New breed of death coaches want to make dying fun again
Dying might be the last thing you ever do. So why fuck it up? Why go out flailing and crying, drooling and weeping? Why not hire professional help for when foot meets bucket?
That's the pitch from a new breed of self-help gurus who call themselves either Afterlife Coaches or Death Doulas; a growing group of mostly young women who are making a career out of treating death the way midwives or doulas treat birth — as a momentous event, almost worthy of celebration.
There are even schools for it, like the Conscious Dying Institute in Boulder, Colorado, which offers certificates to graduates. There are online classes, including End Of Life University. There are conferences, like one in San Francisco and the one recently held, in Boulder. There are trade organizations. Death: it's so hot right now.
Claire Berjot, for example, wears bright colors with vibrant patterns and radiates life, even though she works in the field of death.
"We do a really good job in our society with birth, with welcoming people into the world, but we do a really poor job of ushering people out," says Berjot, 32.
Doctors, nurses and emergency medical workers notice this all the time. Geriatrics abandoned to wither and rot alone in old folks' homes — while, ironically, surgeons implant pacemakers and insulin pumps to keep them alive longer. And even when young cancer patients are slipping away, if the docs can't fix them they're essentially told: good luck dying! Hope it don't hurt!
There has long been aid for dying people. Priests and monks shuffle and shoo the spirits into heaven. Hospice nurses and volunteers and a nationwide volunteer effort called No One Dies Alone help no one die alone. But Afterlife Coaches and Death Doulas offer a step-up in service, like a luxury concierge for River Styx crossings.
They do all kinds of things.
Mad at your mother? Never got a chance to visit Rocky Mountain National Park? The coaches can help you tie a neat bow on your life, if they can. That way, you don't die thinking, "I wish I'd told my gardener I loved her begonias!"
In the months leading up to death, the coaches can help you decide whether to take the next cancer treatment or not, to die with tubes in your nose and machines beeping and whirring or quietly in your home. A lot of people keep fighting until they're turning to dust, in part because their children don't want to let them go. But these coaches, like Tina "Kat" Courtney, 41, who works in Las Vegas, often reassure their clients, "It is ok to die. It is ok. Your loved ones are going to be okay." This helps give them permission to do what comes naturally.
"By giving people the freedom to choose death, they can go very very quickly," Courtney says.
Then, when people are "actively dying" — which sounds like an oxymoron — the death coaches set up camp at your deathbed and make sure you don't die alone. They'll wipe up the body and take care of the corpse. They can help arrange the funeral and even do home burials.
And … here's where shit gets weird. A lot of these coaches believe in spirits and souls. And they told me their job is to shepherd the spirit / soul out of the corpse and into the darkness … or the light … or an episode of Ghost Hunters … or whatever the fuck happens after we die.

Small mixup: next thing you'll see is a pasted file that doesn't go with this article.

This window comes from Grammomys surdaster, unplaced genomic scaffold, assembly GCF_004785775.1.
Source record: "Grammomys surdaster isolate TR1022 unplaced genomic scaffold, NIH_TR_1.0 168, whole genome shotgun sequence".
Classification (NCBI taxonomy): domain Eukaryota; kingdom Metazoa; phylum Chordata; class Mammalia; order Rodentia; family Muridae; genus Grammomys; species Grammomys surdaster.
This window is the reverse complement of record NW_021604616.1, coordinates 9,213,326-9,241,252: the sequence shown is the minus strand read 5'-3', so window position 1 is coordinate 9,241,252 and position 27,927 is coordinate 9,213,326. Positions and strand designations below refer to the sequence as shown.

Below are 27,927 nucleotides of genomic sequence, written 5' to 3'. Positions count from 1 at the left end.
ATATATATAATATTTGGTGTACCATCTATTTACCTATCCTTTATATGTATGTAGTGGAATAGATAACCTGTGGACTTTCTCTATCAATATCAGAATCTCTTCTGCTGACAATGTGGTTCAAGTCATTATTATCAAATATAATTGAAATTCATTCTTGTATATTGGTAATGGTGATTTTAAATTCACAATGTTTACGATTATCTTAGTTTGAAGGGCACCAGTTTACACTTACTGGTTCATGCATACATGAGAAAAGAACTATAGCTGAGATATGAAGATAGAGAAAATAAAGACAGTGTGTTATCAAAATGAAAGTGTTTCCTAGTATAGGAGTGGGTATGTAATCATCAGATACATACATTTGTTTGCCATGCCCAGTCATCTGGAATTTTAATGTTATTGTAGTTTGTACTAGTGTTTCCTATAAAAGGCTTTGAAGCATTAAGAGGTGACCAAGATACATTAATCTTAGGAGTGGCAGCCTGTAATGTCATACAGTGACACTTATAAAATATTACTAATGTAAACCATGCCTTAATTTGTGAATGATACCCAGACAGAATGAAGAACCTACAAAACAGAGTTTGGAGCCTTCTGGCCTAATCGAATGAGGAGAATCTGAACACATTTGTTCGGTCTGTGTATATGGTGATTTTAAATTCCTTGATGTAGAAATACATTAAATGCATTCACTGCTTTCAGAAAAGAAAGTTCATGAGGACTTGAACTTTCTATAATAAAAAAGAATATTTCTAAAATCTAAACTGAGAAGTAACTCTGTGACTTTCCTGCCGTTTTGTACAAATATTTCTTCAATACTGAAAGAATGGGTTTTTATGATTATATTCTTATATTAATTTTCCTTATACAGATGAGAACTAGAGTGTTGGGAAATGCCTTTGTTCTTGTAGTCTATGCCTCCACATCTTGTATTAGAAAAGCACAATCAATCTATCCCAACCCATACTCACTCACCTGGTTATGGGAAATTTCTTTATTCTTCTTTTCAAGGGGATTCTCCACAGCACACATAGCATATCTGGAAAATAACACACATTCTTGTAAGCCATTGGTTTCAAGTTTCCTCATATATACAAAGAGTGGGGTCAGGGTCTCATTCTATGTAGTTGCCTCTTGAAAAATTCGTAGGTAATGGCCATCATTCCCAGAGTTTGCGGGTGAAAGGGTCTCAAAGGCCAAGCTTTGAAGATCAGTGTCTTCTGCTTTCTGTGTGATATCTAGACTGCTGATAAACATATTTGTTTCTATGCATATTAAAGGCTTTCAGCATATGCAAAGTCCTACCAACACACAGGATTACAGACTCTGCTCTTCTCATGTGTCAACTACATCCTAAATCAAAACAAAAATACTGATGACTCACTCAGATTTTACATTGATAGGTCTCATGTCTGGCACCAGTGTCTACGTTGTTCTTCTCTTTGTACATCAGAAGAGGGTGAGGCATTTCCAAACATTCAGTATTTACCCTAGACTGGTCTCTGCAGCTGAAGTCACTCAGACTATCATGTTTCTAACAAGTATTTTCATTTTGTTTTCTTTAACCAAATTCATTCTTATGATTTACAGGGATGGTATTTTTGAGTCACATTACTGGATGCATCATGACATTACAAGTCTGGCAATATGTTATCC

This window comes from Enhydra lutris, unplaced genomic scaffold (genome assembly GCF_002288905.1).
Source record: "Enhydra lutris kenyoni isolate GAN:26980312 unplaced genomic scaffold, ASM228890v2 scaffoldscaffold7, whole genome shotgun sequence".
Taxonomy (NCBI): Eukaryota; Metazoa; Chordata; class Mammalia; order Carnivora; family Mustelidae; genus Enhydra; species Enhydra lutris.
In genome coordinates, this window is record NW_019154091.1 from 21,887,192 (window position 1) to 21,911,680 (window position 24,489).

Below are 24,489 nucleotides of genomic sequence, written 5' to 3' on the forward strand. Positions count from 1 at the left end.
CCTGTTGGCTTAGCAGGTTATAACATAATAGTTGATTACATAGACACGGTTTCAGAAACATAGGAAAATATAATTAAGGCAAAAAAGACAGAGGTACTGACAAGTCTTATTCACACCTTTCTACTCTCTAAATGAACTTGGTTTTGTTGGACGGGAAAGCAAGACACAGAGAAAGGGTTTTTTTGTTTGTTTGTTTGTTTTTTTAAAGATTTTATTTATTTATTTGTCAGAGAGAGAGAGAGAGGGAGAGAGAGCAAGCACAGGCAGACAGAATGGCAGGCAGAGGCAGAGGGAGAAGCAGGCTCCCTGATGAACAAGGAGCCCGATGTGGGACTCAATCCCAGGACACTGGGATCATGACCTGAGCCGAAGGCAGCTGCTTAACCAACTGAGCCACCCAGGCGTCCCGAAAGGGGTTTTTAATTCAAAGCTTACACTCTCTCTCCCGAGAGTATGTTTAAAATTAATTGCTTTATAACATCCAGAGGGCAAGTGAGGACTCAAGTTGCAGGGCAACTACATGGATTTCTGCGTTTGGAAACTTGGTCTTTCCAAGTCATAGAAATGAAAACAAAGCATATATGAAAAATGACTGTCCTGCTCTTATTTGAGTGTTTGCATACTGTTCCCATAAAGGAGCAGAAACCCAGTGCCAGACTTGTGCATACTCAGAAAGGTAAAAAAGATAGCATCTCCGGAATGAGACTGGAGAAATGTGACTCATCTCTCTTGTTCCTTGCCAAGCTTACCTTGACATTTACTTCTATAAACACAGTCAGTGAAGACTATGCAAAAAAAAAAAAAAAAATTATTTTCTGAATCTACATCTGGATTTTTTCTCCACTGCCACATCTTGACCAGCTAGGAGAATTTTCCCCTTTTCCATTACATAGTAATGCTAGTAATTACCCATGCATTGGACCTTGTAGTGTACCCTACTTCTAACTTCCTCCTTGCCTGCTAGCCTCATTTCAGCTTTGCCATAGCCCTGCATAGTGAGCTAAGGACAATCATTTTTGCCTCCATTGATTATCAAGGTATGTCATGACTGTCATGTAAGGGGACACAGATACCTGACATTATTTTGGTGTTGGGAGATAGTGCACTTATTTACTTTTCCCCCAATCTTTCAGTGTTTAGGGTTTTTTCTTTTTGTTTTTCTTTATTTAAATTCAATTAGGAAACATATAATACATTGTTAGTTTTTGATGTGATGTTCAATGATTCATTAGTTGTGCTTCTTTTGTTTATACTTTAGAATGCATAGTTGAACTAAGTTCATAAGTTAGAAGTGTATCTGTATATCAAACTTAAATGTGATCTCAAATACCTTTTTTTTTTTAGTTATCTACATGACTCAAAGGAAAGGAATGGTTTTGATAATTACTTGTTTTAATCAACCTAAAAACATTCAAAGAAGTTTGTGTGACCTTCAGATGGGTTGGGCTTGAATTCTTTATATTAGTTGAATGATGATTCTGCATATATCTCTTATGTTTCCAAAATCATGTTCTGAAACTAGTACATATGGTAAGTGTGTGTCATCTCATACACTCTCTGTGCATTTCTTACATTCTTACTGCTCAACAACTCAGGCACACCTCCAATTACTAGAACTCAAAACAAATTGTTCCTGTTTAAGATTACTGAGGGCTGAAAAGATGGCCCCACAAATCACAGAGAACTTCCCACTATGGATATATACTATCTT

"Life isn't closed off by walls," says John Davidson, who does this work in New Mexico. "There are doors at either end."
Guiding souls isn't always easy. Davidson says he's had souls that won't leave, loitering like a high school graduate who won't get his own apartment. He thinks these souls, "did not understand that they were supposed to leave." Part of his job is convincing them their lease is up.
But, often, fanning the flames of a belief in an afterlife isn't hard. As humans get closer to death, it's natural to believe more in an afterlife — a lifeboat on a sinking ship. Courtney's website promotes herself as "A Guide to the Other Side."
I asked her: how in the world does she know there's an afterlife? And she told me that she's taken a shitload of drugs. Drinking ayahuasca 1,000 times, she's hallucinated her way into a belief in the afterlife. She's not the only one who's tripped themselves into belief.
"Most of us that are in the work believe that there's something better on the other side. We hear about light. We hear about a warm blissful feeling," says Misa Terral, a Death Doula in Boulder. "Whatever it takes for people to feel better about dying … people are comforted by that." But she's clear to say that, "We don't push our personal beliefs, and we accept whatever the client thinks about death." If an atheist thinks it's just a dirt nap, so be it.
Which brings up the question: how do these guys get paid?
A lot of death doulas charge $100 an hour or so. Berjot says it's on a sliding scale, and the per-hour arrangement falls away during the final hours, so nobody is worried about the meter running.
And Terral admits that payment is a problem. Medicaid won't cover it. Neither will insurance companies. And corpses don't write checks. While some richer people are paying, "most death doulas probably aren't getting paid," Terral says.
There may always be problems with the business model: your customers won't review you on Yelp, you lose a client as soon as you gain one, and there are no repeat customers. But as boomers age and death doulas become a known thing, helping them shuffle off this mortal coil could become more and more of a career option. It's a trend people are dying to look into.